New Cleaning Equipment Yields Improved Process

Although a forced change in a shop’s process may at first be unwelcomed, the change often yields better results than the process it took the place of by increasing efficiency and lowering costs.


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Although a forced change in a shop’s process may at first be unwelcomed, the change often yields better results than the process it took the place of by increasing efficiency and lowering costs. This is what happened when the Moeller Group (Schrems, Austria) needed to replace its perchloroethylene-based cleaning method because of the VOC directive that came into effect in the EU last year, which forbids the use of perchloroethylene-based solvents. The company chose a new system that minimized maintenance requirements and lowered materials expenditure and maintenance costs by more than 60 percent.

While searching for a new system that would meet the VOC directive, Moeller management decided that the most important requirement was to ensure that the degreasing excellence achieved by the existing model would be retained. In addition, the new system should be capable of operating on a three-shift basis, 7 days a week. This meant that a high level of process reliability and minimal maintenance requirements would be essential.

The Universal 81C by Dürr Ecoclean was chosen to replace Moeller’s previous cleaning method. The shop, a supplier of systems and components for power distribution and building automation, wanted to demonstrate that the Universal 81C was able to fulfill such demanding requirements in terms of cleaning quality and consistency during constant use. Almost 5 tons of samples of dirty parts were cleaned at the Ecoclean Technical Center (Filderstadt, Germany), in the presence of a Moeller representative, over a 3-day period of continuous operation. The laboratory analysis that followed brought positive results.

"The test run showed that the system was 100 percent able to meet the demands made of it," says Erich Zach, production manager for Moeller. "In the end, the decision went in favor of the Universal 81C because it represents a reliable and cost-effective alternative, and it is very easy to operate."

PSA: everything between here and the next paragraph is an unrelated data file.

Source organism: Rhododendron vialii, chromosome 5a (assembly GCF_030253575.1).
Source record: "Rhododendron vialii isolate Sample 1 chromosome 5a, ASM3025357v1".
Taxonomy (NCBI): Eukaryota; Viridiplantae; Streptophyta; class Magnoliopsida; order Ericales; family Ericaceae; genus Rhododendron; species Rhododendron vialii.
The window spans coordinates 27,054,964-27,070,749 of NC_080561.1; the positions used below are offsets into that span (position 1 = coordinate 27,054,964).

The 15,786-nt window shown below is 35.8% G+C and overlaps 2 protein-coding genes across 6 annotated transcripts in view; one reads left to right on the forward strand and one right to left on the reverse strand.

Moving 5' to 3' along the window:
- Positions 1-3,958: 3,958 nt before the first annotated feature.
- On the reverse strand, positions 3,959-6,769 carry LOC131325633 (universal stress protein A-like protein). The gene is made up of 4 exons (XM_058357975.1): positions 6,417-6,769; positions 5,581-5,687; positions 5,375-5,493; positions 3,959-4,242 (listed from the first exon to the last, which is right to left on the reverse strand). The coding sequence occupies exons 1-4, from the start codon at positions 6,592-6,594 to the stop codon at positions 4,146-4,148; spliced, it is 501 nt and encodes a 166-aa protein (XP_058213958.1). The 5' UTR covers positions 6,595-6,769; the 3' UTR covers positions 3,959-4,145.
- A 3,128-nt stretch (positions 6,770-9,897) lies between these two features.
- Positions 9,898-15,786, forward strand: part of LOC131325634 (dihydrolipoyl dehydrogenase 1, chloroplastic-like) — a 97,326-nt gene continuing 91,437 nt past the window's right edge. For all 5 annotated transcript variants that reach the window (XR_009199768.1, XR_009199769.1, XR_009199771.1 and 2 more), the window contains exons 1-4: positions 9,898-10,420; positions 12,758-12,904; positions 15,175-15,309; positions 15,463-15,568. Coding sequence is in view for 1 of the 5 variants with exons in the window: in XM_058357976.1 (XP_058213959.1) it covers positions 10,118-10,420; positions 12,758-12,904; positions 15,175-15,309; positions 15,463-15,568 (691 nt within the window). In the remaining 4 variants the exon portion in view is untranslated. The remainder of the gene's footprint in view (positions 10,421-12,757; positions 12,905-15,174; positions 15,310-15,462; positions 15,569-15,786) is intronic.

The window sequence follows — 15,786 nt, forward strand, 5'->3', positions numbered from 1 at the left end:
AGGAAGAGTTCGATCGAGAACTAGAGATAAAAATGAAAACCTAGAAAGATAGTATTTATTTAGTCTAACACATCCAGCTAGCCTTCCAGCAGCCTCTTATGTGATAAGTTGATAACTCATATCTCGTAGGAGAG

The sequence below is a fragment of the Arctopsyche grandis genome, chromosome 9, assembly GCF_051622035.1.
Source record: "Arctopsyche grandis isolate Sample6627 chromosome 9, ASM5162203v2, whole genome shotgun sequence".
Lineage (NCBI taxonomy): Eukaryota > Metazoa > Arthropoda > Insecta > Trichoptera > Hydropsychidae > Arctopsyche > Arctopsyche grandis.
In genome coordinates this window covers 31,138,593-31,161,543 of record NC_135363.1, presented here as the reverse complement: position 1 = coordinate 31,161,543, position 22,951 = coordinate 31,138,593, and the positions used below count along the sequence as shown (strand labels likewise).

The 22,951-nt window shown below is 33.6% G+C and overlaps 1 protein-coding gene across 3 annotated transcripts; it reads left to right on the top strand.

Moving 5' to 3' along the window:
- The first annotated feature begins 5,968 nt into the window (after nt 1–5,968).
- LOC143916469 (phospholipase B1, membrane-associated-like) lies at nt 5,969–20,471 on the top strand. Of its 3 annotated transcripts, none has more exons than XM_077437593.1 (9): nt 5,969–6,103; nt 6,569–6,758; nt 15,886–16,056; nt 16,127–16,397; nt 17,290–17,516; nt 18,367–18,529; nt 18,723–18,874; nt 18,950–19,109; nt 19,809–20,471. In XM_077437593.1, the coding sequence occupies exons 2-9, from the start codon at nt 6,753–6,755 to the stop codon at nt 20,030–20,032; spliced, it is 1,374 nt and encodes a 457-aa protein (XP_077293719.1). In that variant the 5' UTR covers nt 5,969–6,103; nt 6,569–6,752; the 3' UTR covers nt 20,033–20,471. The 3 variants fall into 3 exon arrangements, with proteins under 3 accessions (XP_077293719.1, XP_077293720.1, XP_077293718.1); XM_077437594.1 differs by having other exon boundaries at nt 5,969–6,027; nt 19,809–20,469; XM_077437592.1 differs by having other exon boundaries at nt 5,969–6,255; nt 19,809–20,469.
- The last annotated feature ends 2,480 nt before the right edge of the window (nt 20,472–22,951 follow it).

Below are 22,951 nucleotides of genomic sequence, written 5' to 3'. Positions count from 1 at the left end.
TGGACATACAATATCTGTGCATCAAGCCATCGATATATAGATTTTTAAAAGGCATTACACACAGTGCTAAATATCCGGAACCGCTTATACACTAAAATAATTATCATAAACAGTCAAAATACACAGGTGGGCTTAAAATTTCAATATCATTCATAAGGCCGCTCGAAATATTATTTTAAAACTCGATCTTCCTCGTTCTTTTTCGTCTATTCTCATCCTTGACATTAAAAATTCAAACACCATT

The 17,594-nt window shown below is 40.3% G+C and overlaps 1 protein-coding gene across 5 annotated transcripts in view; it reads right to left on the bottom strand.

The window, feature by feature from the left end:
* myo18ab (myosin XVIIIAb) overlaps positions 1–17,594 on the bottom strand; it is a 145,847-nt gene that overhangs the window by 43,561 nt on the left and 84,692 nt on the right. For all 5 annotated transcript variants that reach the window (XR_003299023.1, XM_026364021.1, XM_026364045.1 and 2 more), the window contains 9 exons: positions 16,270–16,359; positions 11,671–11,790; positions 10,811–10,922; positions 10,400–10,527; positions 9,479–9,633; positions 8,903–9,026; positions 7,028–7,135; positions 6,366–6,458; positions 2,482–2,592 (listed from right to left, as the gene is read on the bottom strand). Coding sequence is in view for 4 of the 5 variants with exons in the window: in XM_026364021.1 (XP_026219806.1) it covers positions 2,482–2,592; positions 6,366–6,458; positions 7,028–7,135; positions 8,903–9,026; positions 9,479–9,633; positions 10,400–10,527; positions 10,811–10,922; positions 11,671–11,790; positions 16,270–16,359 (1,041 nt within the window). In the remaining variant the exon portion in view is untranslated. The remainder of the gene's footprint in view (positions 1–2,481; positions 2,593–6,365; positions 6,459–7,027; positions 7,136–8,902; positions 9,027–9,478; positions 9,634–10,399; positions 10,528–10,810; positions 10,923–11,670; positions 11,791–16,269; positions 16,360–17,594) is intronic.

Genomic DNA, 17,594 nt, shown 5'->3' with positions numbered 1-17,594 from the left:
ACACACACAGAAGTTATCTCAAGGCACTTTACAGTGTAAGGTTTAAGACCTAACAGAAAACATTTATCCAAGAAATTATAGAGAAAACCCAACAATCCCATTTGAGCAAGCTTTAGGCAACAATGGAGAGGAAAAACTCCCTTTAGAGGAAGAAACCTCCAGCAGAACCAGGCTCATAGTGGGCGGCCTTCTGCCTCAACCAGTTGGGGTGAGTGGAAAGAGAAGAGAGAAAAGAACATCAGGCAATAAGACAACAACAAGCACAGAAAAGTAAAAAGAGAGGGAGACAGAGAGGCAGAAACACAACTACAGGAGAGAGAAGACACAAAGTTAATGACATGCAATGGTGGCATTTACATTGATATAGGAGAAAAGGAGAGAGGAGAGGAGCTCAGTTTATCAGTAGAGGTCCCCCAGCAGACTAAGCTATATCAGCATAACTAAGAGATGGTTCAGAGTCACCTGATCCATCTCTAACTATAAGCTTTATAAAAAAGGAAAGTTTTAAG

The shop’s new machine sees 12 to 13 tons of steel and nonferrous heavy metal parts, some of which are galvanized, during daily production. Traces of the oil used in manufacturing adhere to the parts, therefore, they must be completely degreased before being passed to the next process. The machine uses non-halogenated hydrocarbons so that oil and grease are effectively removed.

The machine has an entirely enclosed working chamber for the cleaning and drying process. Parts are placed in baskets that are fed into the working chamber either automatically or manually. The system uses an injection flood washing system with rotation and swivel movements for both the cleaning and drying phases. No downtime or lengthy re-programming time is required for changing to parts of different shapes, sizes or materials, and operators can easily change programs using a user-friendly operator control panel.

The Universal 81C is almost completely emission free. There is a vacuum distillation process that continually treats the cleaning and degreasing solvents while the system is running. This reduces the amount of solvents required, as it doesn’t have to be re-supplied as frequently. Additionally, separated oil or grease from machining processes is discharged via a bypass distillation process.

The new machine has convinced Mr. Zach and his team that they chose the right cleaning process. "Although the process time is longer than it was previously, minimization of maintenance requirements together with much lower costs for supplying fresh solvents and disposing of used ones mean we will be able to cut auxiliary production material expenditure and maintenance costs by more than 60 percent."

 

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